What Mike Said

by on July 29, 2008 · 10 comments

Sometimes Mike Masnick has posts that are so spot-on that I can’t resist quoting them almost in their entirety:

As you may recall, a few years back, the entertainment industry pushed for the FCC to mandate a broadcast flag that would allow it to define rules for whether or not its content could be recorded by DVRs. The courts rightfully determined that such a mandate was outside the scope of the FCC’s authority. However, an FCC ruling on net neutrality is basically covering identical grounds, yet many of the groups cheering this decision are the same who fought against the Broadcast Flag, claiming the FCC had no mandate.

Now, to be clear, the concept of network neutrality is definitely a good thing — but having the FCC suddenly put itself in charge of regulating such things (even if it’s regulating it in a reasonable manner) is really dangerous. Those who are celebrating this decision should be worried about what it means. Specifically, they’re going to have little leg to stand on when the FCC next tries to mandate something outside of its authority (which is almost certainly going to happen in the near future).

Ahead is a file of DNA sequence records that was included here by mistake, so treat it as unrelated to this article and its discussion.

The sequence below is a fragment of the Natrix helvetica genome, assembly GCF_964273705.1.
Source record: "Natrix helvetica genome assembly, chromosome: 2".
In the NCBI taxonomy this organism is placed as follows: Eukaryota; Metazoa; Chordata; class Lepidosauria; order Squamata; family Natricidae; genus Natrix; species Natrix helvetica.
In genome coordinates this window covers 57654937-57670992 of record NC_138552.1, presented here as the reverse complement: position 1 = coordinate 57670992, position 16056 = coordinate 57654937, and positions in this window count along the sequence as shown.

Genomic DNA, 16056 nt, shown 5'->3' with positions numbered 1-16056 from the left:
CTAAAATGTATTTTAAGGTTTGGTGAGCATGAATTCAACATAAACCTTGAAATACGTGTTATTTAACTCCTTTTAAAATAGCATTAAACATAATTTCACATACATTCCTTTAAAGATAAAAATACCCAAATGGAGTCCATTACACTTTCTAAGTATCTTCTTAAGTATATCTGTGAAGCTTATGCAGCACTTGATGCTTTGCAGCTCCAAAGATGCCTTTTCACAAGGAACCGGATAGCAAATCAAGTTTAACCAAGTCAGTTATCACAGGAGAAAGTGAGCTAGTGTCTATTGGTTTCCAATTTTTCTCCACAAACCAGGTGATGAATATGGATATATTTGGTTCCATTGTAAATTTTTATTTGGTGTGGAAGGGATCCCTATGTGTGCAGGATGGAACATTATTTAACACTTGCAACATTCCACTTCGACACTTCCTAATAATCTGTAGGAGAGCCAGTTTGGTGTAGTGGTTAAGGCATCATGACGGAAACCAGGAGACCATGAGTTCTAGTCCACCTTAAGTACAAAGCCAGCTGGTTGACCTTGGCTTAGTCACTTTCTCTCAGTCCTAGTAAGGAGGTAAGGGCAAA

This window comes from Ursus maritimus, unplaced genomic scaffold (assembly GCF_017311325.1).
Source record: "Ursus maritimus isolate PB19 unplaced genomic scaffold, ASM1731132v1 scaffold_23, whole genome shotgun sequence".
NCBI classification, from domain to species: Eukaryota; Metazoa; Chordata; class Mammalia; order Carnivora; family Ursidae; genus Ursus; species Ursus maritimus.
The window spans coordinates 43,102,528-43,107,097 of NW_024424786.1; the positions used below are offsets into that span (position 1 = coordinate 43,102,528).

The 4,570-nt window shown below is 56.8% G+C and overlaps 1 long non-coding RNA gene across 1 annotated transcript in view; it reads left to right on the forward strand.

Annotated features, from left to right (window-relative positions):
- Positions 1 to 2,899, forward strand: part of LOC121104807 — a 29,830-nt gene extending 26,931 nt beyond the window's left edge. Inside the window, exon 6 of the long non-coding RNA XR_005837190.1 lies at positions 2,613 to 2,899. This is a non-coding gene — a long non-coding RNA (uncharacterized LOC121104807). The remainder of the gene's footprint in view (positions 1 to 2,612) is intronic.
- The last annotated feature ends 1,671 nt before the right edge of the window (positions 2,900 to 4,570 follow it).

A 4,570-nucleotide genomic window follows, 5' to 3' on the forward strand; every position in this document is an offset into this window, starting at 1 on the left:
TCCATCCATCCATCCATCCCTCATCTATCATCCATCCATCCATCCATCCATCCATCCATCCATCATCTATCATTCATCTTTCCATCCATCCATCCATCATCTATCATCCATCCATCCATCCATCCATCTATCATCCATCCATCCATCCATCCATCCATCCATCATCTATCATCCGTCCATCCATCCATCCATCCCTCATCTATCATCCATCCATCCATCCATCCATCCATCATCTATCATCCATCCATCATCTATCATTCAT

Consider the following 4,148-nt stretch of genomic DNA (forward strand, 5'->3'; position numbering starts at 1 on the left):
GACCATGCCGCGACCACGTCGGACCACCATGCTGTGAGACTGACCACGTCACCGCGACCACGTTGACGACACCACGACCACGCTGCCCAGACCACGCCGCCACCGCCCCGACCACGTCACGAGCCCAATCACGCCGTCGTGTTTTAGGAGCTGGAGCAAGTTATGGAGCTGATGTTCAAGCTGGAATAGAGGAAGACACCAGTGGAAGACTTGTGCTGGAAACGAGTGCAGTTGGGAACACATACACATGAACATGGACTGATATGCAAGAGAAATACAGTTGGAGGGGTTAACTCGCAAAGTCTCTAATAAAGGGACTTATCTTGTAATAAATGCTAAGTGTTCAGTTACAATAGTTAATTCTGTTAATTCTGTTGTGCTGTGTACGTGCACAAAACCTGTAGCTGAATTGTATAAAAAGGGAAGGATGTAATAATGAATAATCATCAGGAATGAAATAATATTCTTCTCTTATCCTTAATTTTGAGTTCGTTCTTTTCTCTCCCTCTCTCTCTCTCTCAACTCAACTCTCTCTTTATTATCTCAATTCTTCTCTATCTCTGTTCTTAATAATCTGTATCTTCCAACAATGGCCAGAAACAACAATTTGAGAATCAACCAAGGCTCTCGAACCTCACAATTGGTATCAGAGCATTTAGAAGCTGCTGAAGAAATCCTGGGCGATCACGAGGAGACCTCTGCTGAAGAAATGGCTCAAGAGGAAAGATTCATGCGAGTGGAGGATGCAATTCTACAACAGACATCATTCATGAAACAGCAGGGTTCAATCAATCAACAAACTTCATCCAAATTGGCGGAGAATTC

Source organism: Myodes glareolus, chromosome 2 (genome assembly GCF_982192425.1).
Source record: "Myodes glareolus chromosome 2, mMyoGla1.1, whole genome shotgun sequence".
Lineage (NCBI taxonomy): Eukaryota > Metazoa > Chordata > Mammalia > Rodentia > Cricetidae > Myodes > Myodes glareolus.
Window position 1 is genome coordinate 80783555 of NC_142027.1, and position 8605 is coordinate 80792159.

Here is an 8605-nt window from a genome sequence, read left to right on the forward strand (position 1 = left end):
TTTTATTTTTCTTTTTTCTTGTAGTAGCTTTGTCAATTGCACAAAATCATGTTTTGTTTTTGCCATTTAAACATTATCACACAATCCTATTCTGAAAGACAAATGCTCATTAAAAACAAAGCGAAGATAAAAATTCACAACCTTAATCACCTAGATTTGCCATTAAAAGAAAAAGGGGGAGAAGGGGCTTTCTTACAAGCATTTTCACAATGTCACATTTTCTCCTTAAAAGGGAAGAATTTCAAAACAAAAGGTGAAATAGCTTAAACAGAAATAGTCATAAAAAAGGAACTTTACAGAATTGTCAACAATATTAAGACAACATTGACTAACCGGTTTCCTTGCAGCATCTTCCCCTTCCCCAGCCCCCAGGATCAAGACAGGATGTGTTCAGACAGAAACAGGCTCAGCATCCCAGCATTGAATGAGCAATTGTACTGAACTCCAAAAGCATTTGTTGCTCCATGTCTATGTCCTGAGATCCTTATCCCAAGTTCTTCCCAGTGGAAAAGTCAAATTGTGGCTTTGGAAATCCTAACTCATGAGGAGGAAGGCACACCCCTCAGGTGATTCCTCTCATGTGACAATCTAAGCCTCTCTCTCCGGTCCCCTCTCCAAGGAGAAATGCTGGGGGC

That doesn’t mean that the apocalyptic predictions from the industry will come true, however. Represented by a positively ridiculous and blatantly silly editorial in the Washington Post by FCC commissioner Robert McDowell, it’s pure rubbish to suggest that this ruling by the FCC means the internet might “grind to a halt” is totally unsubstantiated sensationalism that has been shown time and time and time again to be false. There isn’t a serious bandwidth crunch — and whatever potential crunch may be coming could be dealt with by some modest improvements in infrastructure, not necessarily by breaking network neutrality, which is more of an attempt to double charge for bandwidth than anything else.

However, supporters of net neutrality may be making a big mistake in cheering on the FCC as it expands its authority in this area. The FCC has never been about protecting consumer rights, and granting them this authority (which the law appears not to do) opens the door to a lot more trouble down the road.

Lucky for me, Mike isn’t a stickler about enforcing his rights under copyright.

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